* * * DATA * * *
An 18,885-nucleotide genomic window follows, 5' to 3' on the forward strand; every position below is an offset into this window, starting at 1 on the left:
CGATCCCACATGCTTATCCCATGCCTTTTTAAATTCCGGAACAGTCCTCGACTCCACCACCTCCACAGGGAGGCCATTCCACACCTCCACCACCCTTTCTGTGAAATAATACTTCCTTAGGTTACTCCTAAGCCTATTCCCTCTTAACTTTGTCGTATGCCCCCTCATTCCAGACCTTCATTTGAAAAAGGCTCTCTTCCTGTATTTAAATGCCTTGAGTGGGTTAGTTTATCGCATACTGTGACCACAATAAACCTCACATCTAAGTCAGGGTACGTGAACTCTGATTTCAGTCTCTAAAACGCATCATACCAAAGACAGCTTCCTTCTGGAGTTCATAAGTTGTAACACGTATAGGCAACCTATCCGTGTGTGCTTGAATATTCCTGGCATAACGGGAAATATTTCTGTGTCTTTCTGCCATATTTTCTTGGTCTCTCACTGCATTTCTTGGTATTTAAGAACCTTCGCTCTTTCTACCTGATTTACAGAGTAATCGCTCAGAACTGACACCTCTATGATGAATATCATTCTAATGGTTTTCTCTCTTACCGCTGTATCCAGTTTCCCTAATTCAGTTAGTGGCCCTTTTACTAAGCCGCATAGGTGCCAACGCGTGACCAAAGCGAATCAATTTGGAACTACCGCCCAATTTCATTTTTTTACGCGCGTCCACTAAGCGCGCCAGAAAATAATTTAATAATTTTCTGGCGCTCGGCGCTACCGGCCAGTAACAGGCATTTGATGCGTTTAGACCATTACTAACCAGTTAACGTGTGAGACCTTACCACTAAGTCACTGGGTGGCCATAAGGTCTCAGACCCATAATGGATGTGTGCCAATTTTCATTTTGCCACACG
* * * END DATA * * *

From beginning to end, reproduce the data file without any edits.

An 18,885-nucleotide genomic window follows, 5' to 3' on the forward strand; every position below is an offset into this window, starting at 1 on the left:
CGATCCCACATGCTTATCCCATGCCTTTTTAAATTCCGGAACAGTCCTCGACTCCACCACCTCCACAGGGAGGCCATTCCACACCTCCACCACCCTTTCTGTGAAATAATACTTCCTTAGGTTACTCCTAAGCCTATTCCCTCTTAACTTTGTCGTATGCCCCCTCATTCCAGACCTTCATTTGAAAAAGGCTCTCTTCCTGTATTTAAATGCCTTGAGTGGGTTAGTTTATCGCATACTGTGACCACAATAAACCTCACATCTAAGTCAGGGTACGTGAACTCTGATTTCAGTCTCTAAAACGCATCATACCAAAGACAGCTTCCTTCTGGAGTTCATAAGTTGTAACACGTATAGGCAACCTATCCGTGTGTGCTTGAATATTCCTGGCATAACGGGAAATATTTCTGTGTCTTTCTGCCATATTTTCTTGGTCTCTCACTGCATTTCTTGGTATTTAAGAACCTTCGCTCTTTCTACCTGATTTACAGAGTAATCGCTCAGAACTGACACCTCTATGATGAATATCATTCTAATGGTTTTCTCTCTTACCGCTGTATCCAGTTTCCCTAATTCAGTTAGTGGCCCTTTTACTAAGCCGCATAGGTGCCAACGCGTGACCAAAGCGAATCAATTTGGAACTACCGCCCAATTTCATTTTTTTACGCGCGTCCACTAAGCGCGCCAGAAAATAATTTAATAATTTTCTGGCGCTCGGCGCTACCGGCCAGTAACAGGCATTTGATGCGTTTAGACCATTACTAACCAGTTAACGTGTGAGACCTTACCACTAAGTCACTGGGTGGCCATAAGGTCTCAGACCCATAATGGATGTGTGCCAATTTTCATTTTGCCACACG